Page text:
The car market in Iran is expected to enjoy a New Year's “gift” from the government in Tehran: About 700 KIA cars manufactured in South Korea are scheduled to arrive in port this month. This will be the first shipment of foreign-made cars to arrive in the country since the government decided in August to revoke the ban on importing such vehicles.
Back in 2018, President Hassan Rouhani had imposed the prohibition in an attempt to deal with the sanctions the United States slapped on Iran when it withdrew from the nuclear accord.
However, the new decision, which could promote competition in the automotive market, comes with a number of restrictions, the most serious of which caps the price of all imported vehicles at $25,000.
In other words, the wealthy classes – those who can help move the market but tend to opt for pricey luxury vehicles – have nothing to wait for. Importers have also noticed that the government budget does not call for allocation of dollars for imports at the official exchange rate, which is much lower than the market rate; the latter currently stands at 42,000 toman (a superunit of the official rial) to the dollar. In addition, there are no guidelines as to the level of customs duty imposed on the imported vehicles or the “handling fees” the government will collect.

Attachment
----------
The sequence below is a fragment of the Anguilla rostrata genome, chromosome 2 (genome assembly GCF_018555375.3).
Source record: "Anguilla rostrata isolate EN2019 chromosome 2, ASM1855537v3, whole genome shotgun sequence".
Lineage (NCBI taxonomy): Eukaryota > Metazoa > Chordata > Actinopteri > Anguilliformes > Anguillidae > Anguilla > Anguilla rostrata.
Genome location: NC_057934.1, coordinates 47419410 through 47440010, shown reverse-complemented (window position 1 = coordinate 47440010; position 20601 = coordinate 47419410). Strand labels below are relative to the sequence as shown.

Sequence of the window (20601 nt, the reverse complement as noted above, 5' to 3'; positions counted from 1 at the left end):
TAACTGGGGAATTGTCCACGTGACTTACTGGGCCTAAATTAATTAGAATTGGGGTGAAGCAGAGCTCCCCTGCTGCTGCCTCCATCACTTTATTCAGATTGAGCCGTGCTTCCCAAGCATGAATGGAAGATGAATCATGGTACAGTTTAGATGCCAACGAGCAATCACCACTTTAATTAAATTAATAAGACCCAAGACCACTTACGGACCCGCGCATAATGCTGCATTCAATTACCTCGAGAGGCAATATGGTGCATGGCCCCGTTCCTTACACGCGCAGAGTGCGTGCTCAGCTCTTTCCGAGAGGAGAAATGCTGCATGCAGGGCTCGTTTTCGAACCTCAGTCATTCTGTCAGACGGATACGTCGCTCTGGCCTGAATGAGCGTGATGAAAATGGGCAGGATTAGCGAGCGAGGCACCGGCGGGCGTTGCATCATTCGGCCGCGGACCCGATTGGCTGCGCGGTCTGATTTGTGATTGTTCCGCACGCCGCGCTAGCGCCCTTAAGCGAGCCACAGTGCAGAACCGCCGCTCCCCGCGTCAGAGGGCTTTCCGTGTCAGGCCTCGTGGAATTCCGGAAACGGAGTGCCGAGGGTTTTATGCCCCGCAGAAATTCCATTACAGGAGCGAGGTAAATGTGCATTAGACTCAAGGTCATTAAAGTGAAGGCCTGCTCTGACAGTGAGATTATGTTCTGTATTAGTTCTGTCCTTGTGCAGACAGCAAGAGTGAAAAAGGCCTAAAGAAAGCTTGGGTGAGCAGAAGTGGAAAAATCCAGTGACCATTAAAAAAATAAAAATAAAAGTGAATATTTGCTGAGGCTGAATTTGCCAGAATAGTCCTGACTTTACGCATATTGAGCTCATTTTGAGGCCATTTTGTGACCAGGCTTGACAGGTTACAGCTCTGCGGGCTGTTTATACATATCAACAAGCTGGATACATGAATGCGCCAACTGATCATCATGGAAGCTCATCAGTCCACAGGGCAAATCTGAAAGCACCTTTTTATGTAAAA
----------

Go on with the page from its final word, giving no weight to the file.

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All in all, this means the final price of these cars is still unclear – and the result is that in spite of the ostensibly happy news, many Iranian car importers have chosen to stay out of the competition for receiving import quotas.
Iran's automotive market is controlled by two manufacturing monopolies, Iran Khodro and Saipa, which together produce about 1.5 million vehicles a year. The basis for building these cars is old infrastructure designed for Citroen and Peugeot models and so-called cannibalized vehicles made in first decade of the 2000s.
These cars do not meet any safety standards and their computerized components are minimal, if they exist at all. They belch harmful emissions and are responsible for the high numbers of traffic accidents in the country, constituting over 5 percent of all deaths in Iran. Indeed, Saipa’s Pride model has earned the name "Death Trap" because of the large number of accidents it is involved in.